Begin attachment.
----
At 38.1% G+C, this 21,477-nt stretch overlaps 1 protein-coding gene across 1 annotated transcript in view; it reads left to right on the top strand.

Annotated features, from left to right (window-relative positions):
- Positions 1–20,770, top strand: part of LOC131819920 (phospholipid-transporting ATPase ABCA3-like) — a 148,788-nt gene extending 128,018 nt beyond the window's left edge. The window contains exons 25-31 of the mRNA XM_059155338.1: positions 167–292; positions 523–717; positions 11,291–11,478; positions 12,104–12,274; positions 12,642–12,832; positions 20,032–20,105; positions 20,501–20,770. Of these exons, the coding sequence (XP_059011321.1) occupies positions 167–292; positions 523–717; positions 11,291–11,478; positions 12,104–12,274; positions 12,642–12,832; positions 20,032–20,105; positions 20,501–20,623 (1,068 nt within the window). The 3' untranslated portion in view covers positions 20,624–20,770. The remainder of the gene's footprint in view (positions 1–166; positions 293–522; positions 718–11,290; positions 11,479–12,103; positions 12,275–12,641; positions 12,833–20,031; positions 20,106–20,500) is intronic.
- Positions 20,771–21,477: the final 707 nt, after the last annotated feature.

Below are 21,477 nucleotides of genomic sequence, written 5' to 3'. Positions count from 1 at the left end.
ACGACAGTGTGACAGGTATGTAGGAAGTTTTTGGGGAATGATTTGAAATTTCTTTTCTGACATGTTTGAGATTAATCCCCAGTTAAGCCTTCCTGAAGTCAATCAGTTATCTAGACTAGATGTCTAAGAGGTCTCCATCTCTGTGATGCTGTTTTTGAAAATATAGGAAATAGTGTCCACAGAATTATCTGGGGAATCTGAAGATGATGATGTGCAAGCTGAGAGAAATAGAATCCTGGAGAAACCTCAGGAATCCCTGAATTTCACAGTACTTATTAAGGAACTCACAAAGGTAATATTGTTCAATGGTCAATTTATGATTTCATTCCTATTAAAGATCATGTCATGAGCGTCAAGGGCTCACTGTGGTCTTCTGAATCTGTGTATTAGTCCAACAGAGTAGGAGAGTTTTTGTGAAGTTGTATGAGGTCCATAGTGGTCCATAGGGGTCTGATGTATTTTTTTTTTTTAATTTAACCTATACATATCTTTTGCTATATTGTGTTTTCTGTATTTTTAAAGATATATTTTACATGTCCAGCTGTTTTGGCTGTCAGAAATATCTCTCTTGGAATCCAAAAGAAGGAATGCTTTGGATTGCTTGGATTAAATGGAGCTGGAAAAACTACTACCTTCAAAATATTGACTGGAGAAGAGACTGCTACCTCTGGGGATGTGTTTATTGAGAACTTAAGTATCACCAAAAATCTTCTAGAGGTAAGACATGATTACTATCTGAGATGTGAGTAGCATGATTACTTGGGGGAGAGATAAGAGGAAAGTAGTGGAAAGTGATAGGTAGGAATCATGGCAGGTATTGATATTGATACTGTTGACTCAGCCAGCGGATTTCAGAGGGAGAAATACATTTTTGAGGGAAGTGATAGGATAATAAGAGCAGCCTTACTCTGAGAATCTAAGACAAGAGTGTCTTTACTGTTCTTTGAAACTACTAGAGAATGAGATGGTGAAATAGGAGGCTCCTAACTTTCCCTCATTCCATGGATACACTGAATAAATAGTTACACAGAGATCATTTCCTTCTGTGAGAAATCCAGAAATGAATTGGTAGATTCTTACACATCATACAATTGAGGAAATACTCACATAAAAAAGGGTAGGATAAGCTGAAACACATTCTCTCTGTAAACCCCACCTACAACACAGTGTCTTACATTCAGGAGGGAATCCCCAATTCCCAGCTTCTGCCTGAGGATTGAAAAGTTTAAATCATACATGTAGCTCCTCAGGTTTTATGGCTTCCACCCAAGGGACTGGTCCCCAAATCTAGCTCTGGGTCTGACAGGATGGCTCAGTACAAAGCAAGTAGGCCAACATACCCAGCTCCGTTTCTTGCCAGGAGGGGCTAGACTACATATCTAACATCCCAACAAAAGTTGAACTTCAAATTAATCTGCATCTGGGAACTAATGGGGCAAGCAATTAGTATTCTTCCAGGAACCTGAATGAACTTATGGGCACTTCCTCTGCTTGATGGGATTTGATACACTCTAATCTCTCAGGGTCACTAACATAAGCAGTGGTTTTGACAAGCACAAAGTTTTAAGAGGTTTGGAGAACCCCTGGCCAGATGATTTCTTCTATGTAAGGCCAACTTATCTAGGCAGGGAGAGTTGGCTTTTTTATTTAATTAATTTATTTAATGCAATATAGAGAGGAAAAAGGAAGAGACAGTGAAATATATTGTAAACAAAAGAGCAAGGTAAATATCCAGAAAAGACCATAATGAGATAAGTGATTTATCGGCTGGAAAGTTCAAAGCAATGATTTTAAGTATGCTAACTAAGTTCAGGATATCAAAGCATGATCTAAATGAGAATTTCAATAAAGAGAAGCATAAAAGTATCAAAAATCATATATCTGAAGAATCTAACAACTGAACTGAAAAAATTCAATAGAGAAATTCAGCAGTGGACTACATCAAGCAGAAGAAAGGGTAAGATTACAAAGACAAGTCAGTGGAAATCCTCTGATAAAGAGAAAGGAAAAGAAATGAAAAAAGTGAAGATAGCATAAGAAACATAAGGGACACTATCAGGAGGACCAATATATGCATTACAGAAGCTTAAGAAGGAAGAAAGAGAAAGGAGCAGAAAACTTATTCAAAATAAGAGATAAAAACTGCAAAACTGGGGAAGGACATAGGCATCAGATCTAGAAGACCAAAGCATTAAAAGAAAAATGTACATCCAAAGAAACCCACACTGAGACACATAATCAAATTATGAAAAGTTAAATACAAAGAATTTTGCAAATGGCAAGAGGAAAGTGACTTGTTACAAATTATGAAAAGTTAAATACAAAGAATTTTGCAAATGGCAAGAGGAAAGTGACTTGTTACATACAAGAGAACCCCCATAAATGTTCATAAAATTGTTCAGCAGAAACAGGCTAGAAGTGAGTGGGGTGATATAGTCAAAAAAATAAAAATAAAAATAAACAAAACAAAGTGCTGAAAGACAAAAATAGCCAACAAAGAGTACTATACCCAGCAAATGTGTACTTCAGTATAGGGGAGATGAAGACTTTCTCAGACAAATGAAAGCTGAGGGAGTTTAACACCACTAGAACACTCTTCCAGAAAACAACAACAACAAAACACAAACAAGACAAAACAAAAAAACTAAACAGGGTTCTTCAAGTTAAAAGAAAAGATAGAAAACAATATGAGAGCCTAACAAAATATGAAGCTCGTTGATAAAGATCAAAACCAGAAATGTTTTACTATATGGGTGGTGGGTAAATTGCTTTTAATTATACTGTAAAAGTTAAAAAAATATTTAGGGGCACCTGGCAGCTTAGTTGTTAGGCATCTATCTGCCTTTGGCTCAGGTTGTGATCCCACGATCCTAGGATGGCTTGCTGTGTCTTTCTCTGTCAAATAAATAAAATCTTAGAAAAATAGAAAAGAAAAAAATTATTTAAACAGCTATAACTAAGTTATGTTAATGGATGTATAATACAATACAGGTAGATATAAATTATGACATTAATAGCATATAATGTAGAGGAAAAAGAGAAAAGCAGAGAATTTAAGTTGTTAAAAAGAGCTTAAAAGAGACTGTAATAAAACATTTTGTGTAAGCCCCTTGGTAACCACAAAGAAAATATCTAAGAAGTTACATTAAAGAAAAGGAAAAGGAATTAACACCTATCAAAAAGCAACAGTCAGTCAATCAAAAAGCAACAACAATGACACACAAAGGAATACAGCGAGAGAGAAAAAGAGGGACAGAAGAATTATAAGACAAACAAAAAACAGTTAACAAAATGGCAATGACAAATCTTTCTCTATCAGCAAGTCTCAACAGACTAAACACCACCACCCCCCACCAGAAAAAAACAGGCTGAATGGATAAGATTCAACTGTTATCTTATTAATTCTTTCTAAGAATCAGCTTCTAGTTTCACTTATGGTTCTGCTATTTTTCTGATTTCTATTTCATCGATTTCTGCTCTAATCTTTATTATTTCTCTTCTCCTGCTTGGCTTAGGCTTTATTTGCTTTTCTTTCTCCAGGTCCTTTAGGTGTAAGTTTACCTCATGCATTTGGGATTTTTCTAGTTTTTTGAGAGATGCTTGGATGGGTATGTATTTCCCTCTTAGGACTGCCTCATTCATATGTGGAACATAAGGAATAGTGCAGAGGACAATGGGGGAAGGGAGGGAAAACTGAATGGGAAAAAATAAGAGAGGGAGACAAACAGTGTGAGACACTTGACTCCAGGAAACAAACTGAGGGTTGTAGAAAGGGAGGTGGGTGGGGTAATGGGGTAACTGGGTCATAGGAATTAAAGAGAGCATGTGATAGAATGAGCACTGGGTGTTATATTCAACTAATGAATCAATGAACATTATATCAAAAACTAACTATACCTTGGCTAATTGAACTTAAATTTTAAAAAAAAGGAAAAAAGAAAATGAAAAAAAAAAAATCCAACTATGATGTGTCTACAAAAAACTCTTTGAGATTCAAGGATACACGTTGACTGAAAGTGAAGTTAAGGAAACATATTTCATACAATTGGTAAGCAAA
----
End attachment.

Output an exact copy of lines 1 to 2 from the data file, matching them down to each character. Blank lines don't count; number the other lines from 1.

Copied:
At 38.1% G+C, this 21,477-nt stretch overlaps 1 protein-coding gene across 1 annotated transcript in view; it reads left to right on the top strand.

Annotated features, from left to right (window-relative positions):